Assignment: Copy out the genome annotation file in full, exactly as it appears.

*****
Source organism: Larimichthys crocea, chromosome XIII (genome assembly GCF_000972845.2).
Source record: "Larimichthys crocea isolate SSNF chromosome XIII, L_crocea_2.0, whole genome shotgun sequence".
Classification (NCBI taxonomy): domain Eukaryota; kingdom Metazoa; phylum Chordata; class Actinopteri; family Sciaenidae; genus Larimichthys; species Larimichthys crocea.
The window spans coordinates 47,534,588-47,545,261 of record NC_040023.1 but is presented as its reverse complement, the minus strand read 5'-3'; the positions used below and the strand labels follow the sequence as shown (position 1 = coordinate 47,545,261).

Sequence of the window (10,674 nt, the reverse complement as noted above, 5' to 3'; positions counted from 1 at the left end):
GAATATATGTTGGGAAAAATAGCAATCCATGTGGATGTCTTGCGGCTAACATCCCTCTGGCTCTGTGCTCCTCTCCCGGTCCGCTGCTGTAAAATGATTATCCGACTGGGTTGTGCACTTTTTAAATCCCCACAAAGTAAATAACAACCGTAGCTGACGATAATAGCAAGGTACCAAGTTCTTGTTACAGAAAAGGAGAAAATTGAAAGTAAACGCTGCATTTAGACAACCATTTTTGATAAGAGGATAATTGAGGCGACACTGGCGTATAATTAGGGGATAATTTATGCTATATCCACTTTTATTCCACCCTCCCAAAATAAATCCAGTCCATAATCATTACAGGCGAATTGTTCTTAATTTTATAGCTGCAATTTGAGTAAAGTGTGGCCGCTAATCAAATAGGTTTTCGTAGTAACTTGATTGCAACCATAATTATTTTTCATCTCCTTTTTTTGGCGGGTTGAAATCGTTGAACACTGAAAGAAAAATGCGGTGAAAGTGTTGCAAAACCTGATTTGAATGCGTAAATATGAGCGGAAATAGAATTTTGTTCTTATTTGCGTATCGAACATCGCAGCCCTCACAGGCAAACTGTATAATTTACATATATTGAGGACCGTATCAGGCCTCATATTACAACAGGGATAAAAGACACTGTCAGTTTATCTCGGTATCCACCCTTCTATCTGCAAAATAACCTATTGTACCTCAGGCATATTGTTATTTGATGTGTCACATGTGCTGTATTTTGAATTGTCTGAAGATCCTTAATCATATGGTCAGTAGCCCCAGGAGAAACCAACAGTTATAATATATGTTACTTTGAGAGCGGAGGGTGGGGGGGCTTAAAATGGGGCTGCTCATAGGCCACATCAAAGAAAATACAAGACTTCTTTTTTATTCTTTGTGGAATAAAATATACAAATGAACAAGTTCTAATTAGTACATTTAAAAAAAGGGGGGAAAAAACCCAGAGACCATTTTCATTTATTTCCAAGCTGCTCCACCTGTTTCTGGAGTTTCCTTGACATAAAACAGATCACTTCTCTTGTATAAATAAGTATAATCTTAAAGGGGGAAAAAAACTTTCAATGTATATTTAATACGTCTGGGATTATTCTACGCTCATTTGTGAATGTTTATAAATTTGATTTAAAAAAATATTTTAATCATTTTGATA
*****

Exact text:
Source organism: Larimichthys crocea, chromosome XIII (genome assembly GCF_000972845.2).
Source record: "Larimichthys crocea isolate SSNF chromosome XIII, L_crocea_2.0, whole genome shotgun sequence".
Classification (NCBI taxonomy): domain Eukaryota; kingdom Metazoa; phylum Chordata; class Actinopteri; family Sciaenidae; genus Larimichthys; species Larimichthys crocea.
The window spans coordinates 47,534,588-47,545,261 of record NC_040023.1 but is presented as its reverse complement, the minus strand read 5'-3'; the positions used below and the strand labels follow the sequence as shown (position 1 = coordinate 47,545,261).

Sequence of the window (10,674 nt, the reverse complement as noted above, 5' to 3'; positions counted from 1 at the left end):
GAATATATGTTGGGAAAAATAGCAATCCATGTGGATGTCTTGCGGCTAACATCCCTCTGGCTCTGTGCTCCTCTCCCGGTCCGCTGCTGTAAAATGATTATCCGACTGGGTTGTGCACTTTTTAAATCCCCACAAAGTAAATAACAACCGTAGCTGACGATAATAGCAAGGTACCAAGTTCTTGTTACAGAAAAGGAGAAAATTGAAAGTAAACGCTGCATTTAGACAACCATTTTTGATAAGAGGATAATTGAGGCGACACTGGCGTATAATTAGGGGATAATTTATGCTATATCCACTTTTATTCCACCCTCCCAAAATAAATCCAGTCCATAATCATTACAGGCGAATTGTTCTTAATTTTATAGCTGCAATTTGAGTAAAGTGTGGCCGCTAATCAAATAGGTTTTCGTAGTAACTTGATTGCAACCATAATTATTTTTCATCTCCTTTTTTTGGCGGGTTGAAATCGTTGAACACTGAAAGAAAAATGCGGTGAAAGTGTTGCAAAACCTGATTTGAATGCGTAAATATGAGCGGAAATAGAATTTTGTTCTTATTTGCGTATCGAACATCGCAGCCCTCACAGGCAAACTGTATAATTTACATATATTGAGGACCGTATCAGGCCTCATATTACAACAGGGATAAAAGACACTGTCAGTTTATCTCGGTATCCACCCTTCTATCTGCAAAATAACCTATTGTACCTCAGGCATATTGTTATTTGATGTGTCACATGTGCTGTATTTTGAATTGTCTGAAGATCCTTAATCATATGGTCAGTAGCCCCAGGAGAAACCAACAGTTATAATATATGTTACTTTGAGAGCGGAGGGTGGGGGGGCTTAAAATGGGGCTGCTCATAGGCCACATCAAAGAAAATACAAGACTTCTTTTTTATTCTTTGTGGAATAAAATATACAAATGAACAAGTTCTAATTAGTACATTTAAAAAAAGGGGGGAAAAAACCCAGAGACCATTTTCATTTATTTCCAAGCTGCTCCACCTGTTTCTGGAGTTTCCTTGACATAAAACAGATCACTTCTCTTGTATAAATAAGTATAATCTTAAAGGGGGAAAAAAACTTTCAATGTATATTTAATACGTCTGGGATTATTCTACGCTCATTTGTGAATGTTTATAAATTTGATTTAAAAAAATATTTTAATCATTTTGATA